Now that it’s out in the wild, we can talk about Walt in a bit more detail. I like the idea of bringing back Walt, but I do think that the scene coasts on the cameo without providing any legitimate drama. Nothing that’s reveals feels particularly poetic, or particularly meaningful: the “explanation” for Walt being special is less explanation and more vague statement, and the idea that he’s going to go with Ben and Hurley to the island doesn’t really offer anything different than our pre-existing “Cool things happened on the island that we don’t get to see” reaction to the Hurley/Ben pairing at the end of the finale. Tying Walt into that isn’t worthless, as he was one of the characters who was given no form of resolution by the finale – if only he knew that he would be totally shafted after his death – and all, but I think there needed to be something more substantial to make this a necessary epilogue for his story as opposed to a DVD extra for those craving more content.
However, since so many were craving more content, this epilogue feels purposeful: it’s wonderful to see Michael Emerson back in the role of Benjamin Linus, to see how the nuances of his character have changed in order to play this new role. I don’t care about knowing small details about the Dharma Initiative, but I do care about spending more time within this world. As a result, I wish that there was more in this epilogue that really focused on smaller moments of lives being lived. While I understand why they wouldn’t return to the island, both logistically and in terms of having already said goodbye to that space within the finale, the epilogue can’t escape how manufactured it feels – robbed of true character moments, every line of dialogue feels designed to say something to the audience or to answer some question instead of sounding like how people would talk. Without those moments, the pleasures of seeing Benjamin Linus and Hugo Reyes again are fleeting, quickly replaced by the sense that this exists solely for the purpose of selling DVDs.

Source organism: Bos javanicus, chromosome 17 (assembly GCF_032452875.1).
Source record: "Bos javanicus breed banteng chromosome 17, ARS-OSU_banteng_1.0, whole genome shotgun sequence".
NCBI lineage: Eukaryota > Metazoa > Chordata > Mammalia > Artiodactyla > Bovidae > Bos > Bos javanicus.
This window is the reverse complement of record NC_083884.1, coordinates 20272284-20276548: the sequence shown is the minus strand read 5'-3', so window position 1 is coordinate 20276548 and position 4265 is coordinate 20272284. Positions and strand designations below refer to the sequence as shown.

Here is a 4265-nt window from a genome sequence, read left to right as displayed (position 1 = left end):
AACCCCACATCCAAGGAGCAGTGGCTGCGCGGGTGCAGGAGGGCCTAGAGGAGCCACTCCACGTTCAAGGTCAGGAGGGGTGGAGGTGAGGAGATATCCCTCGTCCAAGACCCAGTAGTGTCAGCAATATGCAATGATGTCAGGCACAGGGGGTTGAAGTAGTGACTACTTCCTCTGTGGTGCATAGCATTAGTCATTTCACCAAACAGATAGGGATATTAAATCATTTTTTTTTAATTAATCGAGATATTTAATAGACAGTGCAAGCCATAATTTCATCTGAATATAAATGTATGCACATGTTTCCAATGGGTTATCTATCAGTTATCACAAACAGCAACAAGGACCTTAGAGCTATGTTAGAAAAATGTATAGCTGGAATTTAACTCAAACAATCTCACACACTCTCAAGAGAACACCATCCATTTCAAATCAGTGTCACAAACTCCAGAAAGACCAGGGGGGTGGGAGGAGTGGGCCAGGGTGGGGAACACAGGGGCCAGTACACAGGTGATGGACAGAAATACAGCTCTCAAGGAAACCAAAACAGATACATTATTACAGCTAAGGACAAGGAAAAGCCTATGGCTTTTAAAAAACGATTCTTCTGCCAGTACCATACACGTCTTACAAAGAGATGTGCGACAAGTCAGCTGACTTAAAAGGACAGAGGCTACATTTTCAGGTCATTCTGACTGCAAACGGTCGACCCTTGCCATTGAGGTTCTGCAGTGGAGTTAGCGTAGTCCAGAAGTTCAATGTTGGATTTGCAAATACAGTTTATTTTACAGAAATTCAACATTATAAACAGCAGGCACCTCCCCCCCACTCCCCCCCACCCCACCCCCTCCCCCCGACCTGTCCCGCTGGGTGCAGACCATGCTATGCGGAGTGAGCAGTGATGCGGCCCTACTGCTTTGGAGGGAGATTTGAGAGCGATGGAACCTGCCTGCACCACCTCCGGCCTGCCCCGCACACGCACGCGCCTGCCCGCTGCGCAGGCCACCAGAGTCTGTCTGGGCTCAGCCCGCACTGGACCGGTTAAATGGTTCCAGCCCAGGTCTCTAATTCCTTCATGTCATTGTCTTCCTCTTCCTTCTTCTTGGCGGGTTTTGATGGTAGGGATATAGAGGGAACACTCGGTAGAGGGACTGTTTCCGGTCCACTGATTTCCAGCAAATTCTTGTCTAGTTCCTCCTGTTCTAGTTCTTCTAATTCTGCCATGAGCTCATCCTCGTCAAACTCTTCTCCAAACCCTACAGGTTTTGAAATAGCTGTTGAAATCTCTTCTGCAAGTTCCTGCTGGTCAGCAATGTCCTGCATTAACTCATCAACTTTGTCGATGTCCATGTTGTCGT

That’s why we’re really here, isn’t it? “The New Man in Charge” exists as a glorified DVD extra masquerading as a bit of narrative closure, closing narratives which exist more in fan’s heads than on the screen. Perhaps Lindelof and Cuse can justify the epilogue’s existence by suggesting that this sort of tension between fan and creator narratives has always been integral to the series, but I think that they would have been better served delivering a few enjoyable scenes featuring enjoyable characters rather than so turning over the narrative to fan interests. As a fan who loved the series’ character focus in the finale, I didn’t want the epilogue to revert to a mode of discourse which lacks subtlety and which elevated subtext to text without any creative justification.
For those who purchase the Sixth Season, or the Complete Collection on DVD on August 24th, I think you’ll probably take something positive from “The New Man in Charge”: perhaps one of the answers will satisfy a curiosity, or maybe seeing Michael Emerson return to this role one more time will be worth the twelve minutes. However, taken as a short narrative, this epilogue feels precisely the opposite of the series’ finale: where the finale breathed life into death, this epilogue makes a series once alive with potential seem sterile and perfunctory, which is unfortunate whether we consider this a narrative extension or a throwaway bonus feature which is supposed to enrich, rather than muddle, our response to the series.
- I’m aware that there’s an ethical minefield to be navigated here, but considering that ABC is asking people to shell out considerable money for the DVDs based largely on this epilogue’s existence, I think it’s fair that consumers have some idea of what they’re getting, especially with pressure to pre-order the Complete Collection for the sake of its silly tchotchkes.
- As it has not aired officially, I would suggest that you resist spoiling it in the comments if you have seen it already – I’ll be policing.
- One thing I am interested in hearing in the comments: if anyone who didn’t like the finale has watched the epilogue, did it play any better for you (without details, of course)? I’m curious to hear from that side of the equation.